The Better Book Room, a Christian retailer based in Wichita, Kan., closed down last fall after more than 50 years in business. The economy was part of the problem. So was the store’s location – a fading downtown neighborhood.
And, said owner Tim Johnson, so was the popularity of Christian books.
“We’ve got competition we didn’t have years ago,” he said, citing Barnes & Noble, Borders, Wal-Mart and Target. “Over the past few years, we were selling a lot less of the really popular titles.”
Million sellers such as Rick Warren’s “The Purpose Driven Life” and the “Left Behind” novels by Jerry B. Jenkins and Tim LaHaye have transformed a specialized part of the book business into a billion dollar, highly competitive market.
But wider recognition for Christian books has actually hurt Christian booksellers. Books like “The Purpose Drive Life,” which once would have been sold exclusively in Christian stores, are now available at superstore chains, department stores and price clubs such as Sam’s, often at much lower cost.
“When you have some books getting so much attention, and available in so many places, the consumer’s thinking shifts to, `I don’t have to go the specialty store to get this book,'” Bill Anderson, president and CEO of the Christian Booksellers Association, said.
“The problem for Christian booksellers is that best sellers are what we call ‘traffic builders.’ So it isn’t just a matter of losing sales on a few high-profile titles. It’s the additional items that don’t sell because people aren’t coming to the store.”
According to Anderson, membership in the CBA peaked at around 3,000 in the early 1990s, but has been falling in recent years, with the economy and consolidation – big stores buying out little stores – also factors. Current membership is 2,370, a drop of 95 from a year ago.
Anderson cited a couple of ways in which the CBA is trying to rebound. In April, it began running ads on the Christian Broadcasting Network. The CBA also has persuaded such publishers as Waterbrook Press and Thomas Nelson to include information in the books on how to find a local Christian store.
And the CBA is looking to increase business with local churches, an area of surprisingly little activity. Anderson noted that years ago Christian stores sold Sunday school materials and other products to churches, but that churches eventually bought directly from wholesale suppliers.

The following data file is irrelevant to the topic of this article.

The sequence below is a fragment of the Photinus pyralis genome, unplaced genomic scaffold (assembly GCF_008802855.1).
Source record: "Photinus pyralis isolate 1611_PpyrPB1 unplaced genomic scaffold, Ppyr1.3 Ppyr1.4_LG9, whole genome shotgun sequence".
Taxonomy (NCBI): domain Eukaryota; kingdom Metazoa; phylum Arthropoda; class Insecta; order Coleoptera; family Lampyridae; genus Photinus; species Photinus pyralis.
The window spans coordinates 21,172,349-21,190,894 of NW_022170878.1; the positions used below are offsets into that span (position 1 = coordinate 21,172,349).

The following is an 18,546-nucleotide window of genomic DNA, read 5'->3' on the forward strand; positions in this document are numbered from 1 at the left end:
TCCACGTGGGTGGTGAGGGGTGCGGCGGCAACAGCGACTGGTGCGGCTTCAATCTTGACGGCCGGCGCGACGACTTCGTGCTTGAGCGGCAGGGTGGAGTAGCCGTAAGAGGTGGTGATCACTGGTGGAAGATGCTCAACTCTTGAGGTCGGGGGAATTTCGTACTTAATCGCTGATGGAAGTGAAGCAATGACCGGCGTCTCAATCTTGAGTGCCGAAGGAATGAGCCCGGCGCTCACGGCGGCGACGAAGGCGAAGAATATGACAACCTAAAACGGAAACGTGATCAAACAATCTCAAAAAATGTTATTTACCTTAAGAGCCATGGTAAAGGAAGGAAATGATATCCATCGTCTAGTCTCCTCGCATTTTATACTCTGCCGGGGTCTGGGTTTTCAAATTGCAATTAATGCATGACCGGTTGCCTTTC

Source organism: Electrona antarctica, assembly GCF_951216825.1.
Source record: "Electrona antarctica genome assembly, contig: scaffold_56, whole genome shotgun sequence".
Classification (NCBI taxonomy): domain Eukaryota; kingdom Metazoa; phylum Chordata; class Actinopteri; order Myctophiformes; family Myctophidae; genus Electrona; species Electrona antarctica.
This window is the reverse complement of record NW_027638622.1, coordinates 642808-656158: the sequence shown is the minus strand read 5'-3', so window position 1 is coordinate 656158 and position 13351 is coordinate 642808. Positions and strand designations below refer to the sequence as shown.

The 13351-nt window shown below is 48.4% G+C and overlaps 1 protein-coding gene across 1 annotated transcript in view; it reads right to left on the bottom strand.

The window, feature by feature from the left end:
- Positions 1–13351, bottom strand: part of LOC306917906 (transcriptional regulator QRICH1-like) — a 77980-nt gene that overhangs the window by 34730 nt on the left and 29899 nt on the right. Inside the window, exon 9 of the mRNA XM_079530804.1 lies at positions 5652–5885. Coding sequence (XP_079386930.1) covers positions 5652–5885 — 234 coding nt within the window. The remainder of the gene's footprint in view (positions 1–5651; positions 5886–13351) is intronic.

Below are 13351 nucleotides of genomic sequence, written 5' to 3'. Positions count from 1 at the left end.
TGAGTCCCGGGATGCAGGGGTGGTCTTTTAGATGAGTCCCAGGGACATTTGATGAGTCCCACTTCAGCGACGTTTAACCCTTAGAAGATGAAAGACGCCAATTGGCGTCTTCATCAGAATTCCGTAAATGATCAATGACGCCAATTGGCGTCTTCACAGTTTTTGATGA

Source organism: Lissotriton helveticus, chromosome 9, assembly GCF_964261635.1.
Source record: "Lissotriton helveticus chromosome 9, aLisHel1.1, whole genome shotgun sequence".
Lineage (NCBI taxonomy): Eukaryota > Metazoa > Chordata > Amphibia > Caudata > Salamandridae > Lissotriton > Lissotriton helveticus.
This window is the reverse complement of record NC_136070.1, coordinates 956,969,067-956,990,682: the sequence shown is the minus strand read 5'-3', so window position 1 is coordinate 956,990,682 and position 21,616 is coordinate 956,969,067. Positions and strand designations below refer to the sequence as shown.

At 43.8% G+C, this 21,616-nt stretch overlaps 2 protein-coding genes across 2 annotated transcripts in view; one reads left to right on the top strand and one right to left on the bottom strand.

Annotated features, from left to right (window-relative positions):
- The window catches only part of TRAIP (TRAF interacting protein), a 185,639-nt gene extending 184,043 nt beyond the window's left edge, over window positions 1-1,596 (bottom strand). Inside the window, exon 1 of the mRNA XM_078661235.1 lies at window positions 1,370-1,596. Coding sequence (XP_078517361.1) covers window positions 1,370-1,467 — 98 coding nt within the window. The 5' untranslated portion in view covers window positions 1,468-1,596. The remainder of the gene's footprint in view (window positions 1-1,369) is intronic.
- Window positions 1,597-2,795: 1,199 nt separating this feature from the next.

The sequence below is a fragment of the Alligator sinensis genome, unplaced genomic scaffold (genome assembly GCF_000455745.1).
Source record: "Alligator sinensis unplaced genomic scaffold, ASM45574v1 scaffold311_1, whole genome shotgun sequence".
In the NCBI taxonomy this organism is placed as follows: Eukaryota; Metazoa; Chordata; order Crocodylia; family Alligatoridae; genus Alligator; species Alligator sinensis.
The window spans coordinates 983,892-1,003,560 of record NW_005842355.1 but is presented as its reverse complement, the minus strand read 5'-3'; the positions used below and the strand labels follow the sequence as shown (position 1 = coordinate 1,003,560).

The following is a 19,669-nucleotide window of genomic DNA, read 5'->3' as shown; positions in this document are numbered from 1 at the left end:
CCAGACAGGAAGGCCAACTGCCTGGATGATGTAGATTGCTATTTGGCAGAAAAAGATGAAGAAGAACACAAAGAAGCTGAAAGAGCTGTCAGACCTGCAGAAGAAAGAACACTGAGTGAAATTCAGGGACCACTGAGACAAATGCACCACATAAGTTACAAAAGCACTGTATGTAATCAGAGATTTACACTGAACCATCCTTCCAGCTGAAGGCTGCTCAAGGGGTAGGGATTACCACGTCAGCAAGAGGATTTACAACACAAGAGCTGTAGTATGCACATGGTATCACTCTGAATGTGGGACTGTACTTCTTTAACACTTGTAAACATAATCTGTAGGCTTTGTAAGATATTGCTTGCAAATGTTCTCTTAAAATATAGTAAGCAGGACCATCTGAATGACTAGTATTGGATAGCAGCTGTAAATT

Now, stores are looking to renew, and expand, those ties. Lemstone, a Christian bookseller with 37 franchises nationwide, began a program last fall that enables stores to set up outlets in local churches. Four such stores have been established so far.
“I think for a long time there was a `money changers in the temple’ concern among churches. But some of that is breaking down,” Rusty Bland, Lemstone’s vice president of marketing, said.
Seeking to match the ambiance of the superstores, Christian retailers have installed coffee bars and listening centers. One store, the For-All Bible Center in Joplin, Mo., improved sales with big discounts for best sellers, a risky strategy for smaller stores.
Store manager Chris Leiter said the strategy began last summer after he overheard one customer encourage another to buy “The Purpose Driven Life” at Wal-Mart.
“Here you had somebody right in our store telling someone else to go our competitor. I heard her say, `The price here is $14.97, but you can get that at Wal-Mart for $12.47,'” recalled Leiter, who eventually dropped the price to $10.99.
“We didn’t make much money on that book, but the customers who bought it ended up buying other things. We’re telling our customers, `You are important to us. … You have no reason to shop elsewhere.'”
Christian booksellers think of themselves in ways similar to independent store owners in the secular market. Their prices are often higher but they compensate with broader selection and better service. And, like independent retailers, they’re idealists under pressure to become entrepreneurs, trying to balance a religious mission with practical business methods.
“We try to help them understand that it’s not a matter of balancing the two, but that the two are integrated,” Anderson said. “We make it clear that their motive is ministry, but that their method has to be business. They need a well run, pleasing store or they will go out of business.”